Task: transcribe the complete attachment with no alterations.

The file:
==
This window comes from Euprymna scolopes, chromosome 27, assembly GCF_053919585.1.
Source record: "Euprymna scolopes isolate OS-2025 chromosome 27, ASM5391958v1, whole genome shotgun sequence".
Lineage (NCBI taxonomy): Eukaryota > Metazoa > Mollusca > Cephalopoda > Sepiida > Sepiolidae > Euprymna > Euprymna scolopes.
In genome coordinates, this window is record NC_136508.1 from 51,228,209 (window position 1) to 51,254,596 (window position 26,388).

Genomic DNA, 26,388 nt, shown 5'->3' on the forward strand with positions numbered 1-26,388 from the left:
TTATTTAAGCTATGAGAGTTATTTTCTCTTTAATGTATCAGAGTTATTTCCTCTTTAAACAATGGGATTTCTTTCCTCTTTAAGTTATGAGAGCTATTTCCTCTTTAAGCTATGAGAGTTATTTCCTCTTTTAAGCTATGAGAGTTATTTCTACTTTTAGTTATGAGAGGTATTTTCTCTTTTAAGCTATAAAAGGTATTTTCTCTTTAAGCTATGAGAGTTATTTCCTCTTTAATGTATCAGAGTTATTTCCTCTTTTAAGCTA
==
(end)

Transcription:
This window comes from Euprymna scolopes, chromosome 27, assembly GCF_053919585.1.
Source record: "Euprymna scolopes isolate OS-2025 chromosome 27, ASM5391958v1, whole genome shotgun sequence".
Lineage (NCBI taxonomy): Eukaryota > Metazoa > Mollusca > Cephalopoda > Sepiida > Sepiolidae > Euprymna > Euprymna scolopes.
In genome coordinates, this window is record NC_136508.1 from 51,228,209 (window position 1) to 51,254,596 (window position 26,388).

Genomic DNA, 26,388 nt, shown 5'->3' on the forward strand with positions numbered 1-26,388 from the left:
TTATTTAAGCTATGAGAGTTATTTTCTCTTTAATGTATCAGAGTTATTTCCTCTTTAAACAATGGGATTTCTTTCCTCTTTAAGTTATGAGAGCTATTTCCTCTTTAAGCTATGAGAGTTATTTCCTCTTTTAAGCTATGAGAGTTATTTCTACTTTTAGTTATGAGAGGTATTTTCTCTTTTAAGCTATAAAAGGTATTTTCTCTTTAAGCTATGAGAGTTATTTCCTCTTTAATGTATCAGAGTTATTTCCTCTTTTAAGCTA